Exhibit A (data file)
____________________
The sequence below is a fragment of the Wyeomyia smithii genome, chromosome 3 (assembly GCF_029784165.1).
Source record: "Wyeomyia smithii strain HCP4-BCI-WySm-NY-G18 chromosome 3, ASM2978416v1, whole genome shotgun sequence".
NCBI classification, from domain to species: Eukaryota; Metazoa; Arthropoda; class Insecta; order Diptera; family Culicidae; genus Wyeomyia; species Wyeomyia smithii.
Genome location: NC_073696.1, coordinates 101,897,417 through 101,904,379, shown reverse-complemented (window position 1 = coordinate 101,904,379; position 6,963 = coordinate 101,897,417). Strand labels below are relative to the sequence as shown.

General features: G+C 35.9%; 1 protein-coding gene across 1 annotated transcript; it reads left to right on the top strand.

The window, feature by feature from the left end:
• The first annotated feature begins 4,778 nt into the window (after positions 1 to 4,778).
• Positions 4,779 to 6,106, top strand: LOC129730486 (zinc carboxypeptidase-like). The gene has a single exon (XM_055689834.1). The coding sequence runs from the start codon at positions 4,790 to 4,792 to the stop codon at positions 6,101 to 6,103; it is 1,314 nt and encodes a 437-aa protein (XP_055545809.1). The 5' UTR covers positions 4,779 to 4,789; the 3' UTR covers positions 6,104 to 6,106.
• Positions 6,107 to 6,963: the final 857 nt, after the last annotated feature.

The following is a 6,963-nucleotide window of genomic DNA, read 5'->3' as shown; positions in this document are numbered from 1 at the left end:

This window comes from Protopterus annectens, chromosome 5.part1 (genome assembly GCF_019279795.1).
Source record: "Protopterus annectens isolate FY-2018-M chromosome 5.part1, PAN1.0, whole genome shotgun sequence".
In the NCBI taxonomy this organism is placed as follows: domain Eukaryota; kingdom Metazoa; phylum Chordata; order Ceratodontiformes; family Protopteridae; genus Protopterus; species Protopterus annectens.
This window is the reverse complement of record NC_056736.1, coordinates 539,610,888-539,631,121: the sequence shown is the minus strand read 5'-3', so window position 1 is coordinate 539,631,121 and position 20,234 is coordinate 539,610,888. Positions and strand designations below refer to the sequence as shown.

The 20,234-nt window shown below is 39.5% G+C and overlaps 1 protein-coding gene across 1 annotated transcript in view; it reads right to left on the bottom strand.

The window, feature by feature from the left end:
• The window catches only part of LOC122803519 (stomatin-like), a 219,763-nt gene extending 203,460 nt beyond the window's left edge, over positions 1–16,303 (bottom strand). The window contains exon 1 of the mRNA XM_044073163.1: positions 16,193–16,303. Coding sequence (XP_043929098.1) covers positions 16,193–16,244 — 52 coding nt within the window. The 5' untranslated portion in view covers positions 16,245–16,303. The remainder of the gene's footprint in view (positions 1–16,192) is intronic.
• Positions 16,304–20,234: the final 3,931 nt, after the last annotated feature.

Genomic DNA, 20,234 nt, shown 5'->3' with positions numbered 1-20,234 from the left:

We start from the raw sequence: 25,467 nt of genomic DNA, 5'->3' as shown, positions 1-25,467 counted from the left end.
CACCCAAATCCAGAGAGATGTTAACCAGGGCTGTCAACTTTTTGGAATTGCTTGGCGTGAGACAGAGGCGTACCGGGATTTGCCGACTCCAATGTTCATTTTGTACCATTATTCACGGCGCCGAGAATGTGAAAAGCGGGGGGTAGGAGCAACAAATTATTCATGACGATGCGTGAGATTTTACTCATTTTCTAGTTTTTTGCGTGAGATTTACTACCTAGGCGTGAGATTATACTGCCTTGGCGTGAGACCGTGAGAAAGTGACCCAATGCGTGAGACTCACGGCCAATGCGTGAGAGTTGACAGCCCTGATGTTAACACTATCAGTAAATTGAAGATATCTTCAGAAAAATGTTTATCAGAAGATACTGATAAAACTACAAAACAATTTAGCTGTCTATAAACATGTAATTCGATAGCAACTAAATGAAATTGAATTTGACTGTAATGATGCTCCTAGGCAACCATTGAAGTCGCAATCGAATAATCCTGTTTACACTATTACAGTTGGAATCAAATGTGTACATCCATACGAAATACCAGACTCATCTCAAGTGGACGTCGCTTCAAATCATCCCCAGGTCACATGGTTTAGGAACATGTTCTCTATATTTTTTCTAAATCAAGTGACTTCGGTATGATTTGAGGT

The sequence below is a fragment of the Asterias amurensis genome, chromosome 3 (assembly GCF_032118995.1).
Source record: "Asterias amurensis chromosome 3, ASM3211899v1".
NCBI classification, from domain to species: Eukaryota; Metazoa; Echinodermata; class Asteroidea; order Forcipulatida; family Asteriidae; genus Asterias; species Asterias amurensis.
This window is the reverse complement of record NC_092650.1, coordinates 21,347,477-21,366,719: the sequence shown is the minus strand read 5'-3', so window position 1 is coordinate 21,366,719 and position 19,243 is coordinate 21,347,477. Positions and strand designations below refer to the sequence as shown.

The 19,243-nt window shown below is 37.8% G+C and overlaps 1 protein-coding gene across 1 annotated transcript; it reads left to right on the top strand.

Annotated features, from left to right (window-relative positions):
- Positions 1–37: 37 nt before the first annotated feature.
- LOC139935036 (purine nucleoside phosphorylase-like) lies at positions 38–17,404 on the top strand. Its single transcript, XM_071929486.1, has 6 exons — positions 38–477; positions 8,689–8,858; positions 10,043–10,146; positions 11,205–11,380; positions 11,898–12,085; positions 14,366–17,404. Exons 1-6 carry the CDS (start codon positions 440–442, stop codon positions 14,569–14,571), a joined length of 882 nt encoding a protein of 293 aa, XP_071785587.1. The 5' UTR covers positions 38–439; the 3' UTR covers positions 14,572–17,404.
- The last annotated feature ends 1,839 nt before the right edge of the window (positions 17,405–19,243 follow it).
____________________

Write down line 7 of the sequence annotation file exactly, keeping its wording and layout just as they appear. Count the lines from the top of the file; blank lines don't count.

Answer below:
• The first annotated feature begins 4,778 nt into the window (after positions 1 to 4,778).